Natasha: I'm a girl who believes in science and facts. Not fate. Not destiny. Or dreams that will never come true. I'm definitely not the kind of girl who meets a cute boy on a crowded New York City street and falls in love with him. Not when my family is twelve hours away from being deported to Jamaica. Falling in love with him won't be my story.
Daniel: I've always been the good son, the good student, living up to my parents' high expectations. Never the poet. Or the dreamer. But when I see her, I forget about all that. Something about Natasha makes me think that fate has something much more extraordinary in store--for both of us.
The Universe: Every moment in our lives has brought us to this single moment. A million futures lie before us. Which one will come true?
Frankly in Love by David Yoon
Frank Li is caught between his parents' expectations and his own California life. Frank's parents emigrated from Korea, and have pretty much one big rule for Frank - he must only date Korean girls.
But Frank has fallen for Brit, who is smart, beautiful and white. His friend Joy Song is in the same boat and so they make a pact: they'll pretend to date each other in order to gain their freedom.
Frank thinks fake-dating is the perfect plan, but it leaves him wondering if he ever really understood love - or himself - at all.
A Totally Awkward Love Story by Tom Ellen and Lucy Ivison
The summer before college, Hannah swears she's finally going to find The One. And for five perfect minutes, she does. She just wishes she'd caught his name.
For Sam, the summer is off to a bad start. But after five minutes with some strange and hilarious girl, he's head over heels. With his luck, though, he'll never see her again, and he'll remain a girlfriendless, moony-eyed virgin. Forever.
But another chance meeting brings them together, only to have a misunderstanding drive them apart. Madcap mishaps, raunchy hilarity, and deep romance follow these two wherever they go. For two people so clearly destined for each other, they sure have a hell of a lot of trouble even getting together.
Eleanor & Park by Rainbow Rowell
Eleanor is the new girl in town, and she's never felt more alone. All mismatched clothes, mad red hair and chaotic home life, she couldn't stick out more if she tried.
Then she takes the seat on the bus next to Park. Quiet, careful and - in Eleanor's eyes - impossibly cool, Park's worked out that flying under the radar is the best way to get by.
Slowly, steadily, through late-night conversations and an ever-growing stack of mix tapes, Eleanor and Park fall in love. They fall in love the way you do the first time, when you're 16, and you have nothing and everything to lose.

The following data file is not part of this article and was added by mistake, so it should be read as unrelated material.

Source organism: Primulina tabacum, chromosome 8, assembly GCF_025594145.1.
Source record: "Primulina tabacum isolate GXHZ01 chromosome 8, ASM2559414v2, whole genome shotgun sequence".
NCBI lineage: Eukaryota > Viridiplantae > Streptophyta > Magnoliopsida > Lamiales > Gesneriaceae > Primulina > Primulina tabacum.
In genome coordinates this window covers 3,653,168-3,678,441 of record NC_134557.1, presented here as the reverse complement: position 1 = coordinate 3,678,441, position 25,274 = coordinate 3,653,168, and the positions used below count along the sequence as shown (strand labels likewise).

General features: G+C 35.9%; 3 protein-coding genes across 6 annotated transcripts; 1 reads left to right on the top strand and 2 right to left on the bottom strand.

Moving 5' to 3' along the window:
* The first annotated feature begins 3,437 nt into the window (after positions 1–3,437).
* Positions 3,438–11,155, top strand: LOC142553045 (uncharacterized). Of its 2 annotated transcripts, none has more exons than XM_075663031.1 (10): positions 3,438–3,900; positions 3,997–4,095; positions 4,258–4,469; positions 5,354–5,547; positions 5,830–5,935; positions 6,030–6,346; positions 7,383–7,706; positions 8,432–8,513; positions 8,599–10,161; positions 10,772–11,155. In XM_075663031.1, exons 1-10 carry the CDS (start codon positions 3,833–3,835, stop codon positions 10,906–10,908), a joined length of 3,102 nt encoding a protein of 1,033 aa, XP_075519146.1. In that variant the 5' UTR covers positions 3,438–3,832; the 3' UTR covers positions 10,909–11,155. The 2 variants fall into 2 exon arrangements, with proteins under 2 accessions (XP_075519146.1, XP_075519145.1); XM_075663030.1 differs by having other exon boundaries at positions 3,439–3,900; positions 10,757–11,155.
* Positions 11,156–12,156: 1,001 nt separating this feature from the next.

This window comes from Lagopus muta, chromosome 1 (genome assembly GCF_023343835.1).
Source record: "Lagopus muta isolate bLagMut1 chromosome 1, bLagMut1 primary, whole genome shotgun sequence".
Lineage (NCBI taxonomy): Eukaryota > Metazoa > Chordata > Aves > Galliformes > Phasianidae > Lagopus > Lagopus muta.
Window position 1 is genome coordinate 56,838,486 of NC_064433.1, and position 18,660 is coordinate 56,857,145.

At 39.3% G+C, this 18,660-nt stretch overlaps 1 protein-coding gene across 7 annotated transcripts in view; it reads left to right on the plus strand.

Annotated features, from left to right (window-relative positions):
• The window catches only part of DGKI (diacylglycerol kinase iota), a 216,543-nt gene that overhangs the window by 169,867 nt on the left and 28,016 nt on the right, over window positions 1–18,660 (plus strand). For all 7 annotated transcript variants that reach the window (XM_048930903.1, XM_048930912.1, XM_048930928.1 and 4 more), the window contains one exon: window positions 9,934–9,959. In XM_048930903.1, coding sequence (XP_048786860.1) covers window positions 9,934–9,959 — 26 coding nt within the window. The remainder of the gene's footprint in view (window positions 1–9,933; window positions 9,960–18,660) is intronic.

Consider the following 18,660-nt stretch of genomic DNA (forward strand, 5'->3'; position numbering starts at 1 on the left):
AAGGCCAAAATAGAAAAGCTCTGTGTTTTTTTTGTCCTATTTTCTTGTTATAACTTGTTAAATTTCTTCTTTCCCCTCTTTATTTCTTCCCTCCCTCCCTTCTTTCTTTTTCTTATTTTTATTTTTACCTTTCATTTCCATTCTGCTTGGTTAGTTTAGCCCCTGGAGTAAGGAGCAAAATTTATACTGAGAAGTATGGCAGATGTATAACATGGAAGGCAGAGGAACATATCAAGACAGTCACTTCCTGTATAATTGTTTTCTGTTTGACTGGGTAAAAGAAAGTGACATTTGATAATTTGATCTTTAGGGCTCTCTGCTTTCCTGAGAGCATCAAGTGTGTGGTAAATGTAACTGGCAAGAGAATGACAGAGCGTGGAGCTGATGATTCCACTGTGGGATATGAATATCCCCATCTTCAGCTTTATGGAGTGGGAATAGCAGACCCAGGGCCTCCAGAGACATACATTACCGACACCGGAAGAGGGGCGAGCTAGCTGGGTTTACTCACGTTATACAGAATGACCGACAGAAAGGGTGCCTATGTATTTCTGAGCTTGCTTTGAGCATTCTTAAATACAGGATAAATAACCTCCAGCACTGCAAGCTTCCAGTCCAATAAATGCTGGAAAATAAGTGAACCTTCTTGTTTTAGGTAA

Windfall by Jennifer E. Smith
Alice doesn't believe in luck, Alice believes in love. Mostly that she's been in love with her best friend, Teddy, for the last three years.
When she buys him a lottery ticket for his birthday and he wins 32 million dollars, they are thrown together with the world at their feet. Teddy decides that he will spend his money committing random acts of kindness, and who better to go on that adventure with him than Alice?
In the process they get to know themselves and each other better than they ever have before, but money can't buy you love...
Jackpot by Nic Stone
Seventeen-year-old Rico splits her time outside school between looking after her younger brother and working in the local gas station to help her mum pay the bills.
So when she sells a jackpot-winning lotto ticket and the money goes unclaimed, Rico thinks maybe her luck has changed. If she can find the ticket holder and reunite them with the cash, hopefully she will get a cut of the winnings...
That is if she can avoid falling for the annoyingly handsome (and filthy rich) boy she roped into helping her with the hunt.
Tell Me Three Things by Julie Buxbaum
Everything about Jessie is wrong. At least, that's what it feels like during her first week of junior year at her new ultra-intimidating prep school in Los Angeles. It's been barely two years since her mother's death, and because her father eloped with a woman he met online, Jessie has been forced to move across the country to live with her stepmonster and her pretentious teenage son, and to start at a new school where she knows no one.
Just when she's thinking about hightailing it back to Chicago, she gets an email from a person calling themselves Somebody/Nobody (SN for short), offering to help her navigate the wilds of Wood Valley High School. Is it an elaborate hoax? Or can she rely on SN for some much-needed help?
In a leap of faith--or an act of complete desperation--Jessie begins to rely on SN, and SN quickly becomes her lifeline and closest ally. Jessie can't help wanting to meet SN in person. But are some mysteries better left unsolved?